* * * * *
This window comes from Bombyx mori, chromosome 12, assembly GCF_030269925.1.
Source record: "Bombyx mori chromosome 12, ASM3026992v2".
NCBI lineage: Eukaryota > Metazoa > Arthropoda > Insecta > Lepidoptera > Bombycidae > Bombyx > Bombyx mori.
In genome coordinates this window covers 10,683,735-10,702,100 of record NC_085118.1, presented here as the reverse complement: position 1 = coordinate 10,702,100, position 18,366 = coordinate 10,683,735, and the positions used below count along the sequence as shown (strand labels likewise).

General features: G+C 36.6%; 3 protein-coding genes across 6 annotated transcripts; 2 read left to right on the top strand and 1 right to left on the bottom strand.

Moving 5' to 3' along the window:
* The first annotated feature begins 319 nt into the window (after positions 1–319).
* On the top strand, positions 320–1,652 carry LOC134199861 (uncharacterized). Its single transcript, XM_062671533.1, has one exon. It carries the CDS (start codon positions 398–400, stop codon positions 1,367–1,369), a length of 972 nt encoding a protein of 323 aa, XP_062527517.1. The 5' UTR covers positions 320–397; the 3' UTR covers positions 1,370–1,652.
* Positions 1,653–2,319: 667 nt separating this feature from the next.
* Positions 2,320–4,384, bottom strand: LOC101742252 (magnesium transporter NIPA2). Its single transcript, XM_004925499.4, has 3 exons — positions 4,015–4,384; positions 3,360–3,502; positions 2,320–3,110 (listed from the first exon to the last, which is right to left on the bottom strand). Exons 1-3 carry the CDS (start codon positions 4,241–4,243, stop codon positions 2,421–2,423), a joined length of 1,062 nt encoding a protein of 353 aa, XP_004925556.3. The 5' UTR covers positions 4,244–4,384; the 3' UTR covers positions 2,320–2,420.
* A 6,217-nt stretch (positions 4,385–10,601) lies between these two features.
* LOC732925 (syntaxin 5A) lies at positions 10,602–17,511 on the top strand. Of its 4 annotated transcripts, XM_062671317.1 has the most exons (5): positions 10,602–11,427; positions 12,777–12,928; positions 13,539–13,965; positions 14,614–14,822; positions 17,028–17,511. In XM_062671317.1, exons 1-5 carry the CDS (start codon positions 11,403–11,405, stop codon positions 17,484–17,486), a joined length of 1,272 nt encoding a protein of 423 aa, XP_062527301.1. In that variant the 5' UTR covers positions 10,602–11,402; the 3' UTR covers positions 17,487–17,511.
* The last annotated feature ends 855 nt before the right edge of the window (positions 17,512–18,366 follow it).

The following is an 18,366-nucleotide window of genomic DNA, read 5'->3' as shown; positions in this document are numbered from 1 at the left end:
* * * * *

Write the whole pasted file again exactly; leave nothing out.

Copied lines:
This window comes from Bombyx mori, chromosome 12, assembly GCF_030269925.1.
Source record: "Bombyx mori chromosome 12, ASM3026992v2".
NCBI lineage: Eukaryota > Metazoa > Arthropoda > Insecta > Lepidoptera > Bombycidae > Bombyx > Bombyx mori.
In genome coordinates this window covers 10,683,735-10,702,100 of record NC_085118.1, presented here as the reverse complement: position 1 = coordinate 10,702,100, position 18,366 = coordinate 10,683,735, and the positions used below count along the sequence as shown (strand labels likewise).

General features: G+C 36.6%; 3 protein-coding genes across 6 annotated transcripts; 2 read left to right on the top strand and 1 right to left on the bottom strand.

Moving 5' to 3' along the window:
* The first annotated feature begins 319 nt into the window (after positions 1–319).
* On the top strand, positions 320–1,652 carry LOC134199861 (uncharacterized). Its single transcript, XM_062671533.1, has one exon. It carries the CDS (start codon positions 398–400, stop codon positions 1,367–1,369), a length of 972 nt encoding a protein of 323 aa, XP_062527517.1. The 5' UTR covers positions 320–397; the 3' UTR covers positions 1,370–1,652.
* Positions 1,653–2,319: 667 nt separating this feature from the next.
* Positions 2,320–4,384, bottom strand: LOC101742252 (magnesium transporter NIPA2). Its single transcript, XM_004925499.4, has 3 exons — positions 4,015–4,384; positions 3,360–3,502; positions 2,320–3,110 (listed from the first exon to the last, which is right to left on the bottom strand). Exons 1-3 carry the CDS (start codon positions 4,241–4,243, stop codon positions 2,421–2,423), a joined length of 1,062 nt encoding a protein of 353 aa, XP_004925556.3. The 5' UTR covers positions 4,244–4,384; the 3' UTR covers positions 2,320–2,420.
* A 6,217-nt stretch (positions 4,385–10,601) lies between these two features.
* LOC732925 (syntaxin 5A) lies at positions 10,602–17,511 on the top strand. Of its 4 annotated transcripts, XM_062671317.1 has the most exons (5): positions 10,602–11,427; positions 12,777–12,928; positions 13,539–13,965; positions 14,614–14,822; positions 17,028–17,511. In XM_062671317.1, exons 1-5 carry the CDS (start codon positions 11,403–11,405, stop codon positions 17,484–17,486), a joined length of 1,272 nt encoding a protein of 423 aa, XP_062527301.1. In that variant the 5' UTR covers positions 10,602–11,402; the 3' UTR covers positions 17,487–17,511.
* The last annotated feature ends 855 nt before the right edge of the window (positions 17,512–18,366 follow it).

The following is an 18,366-nucleotide window of genomic DNA, read 5'->3' as shown; positions in this document are numbered from 1 at the left end: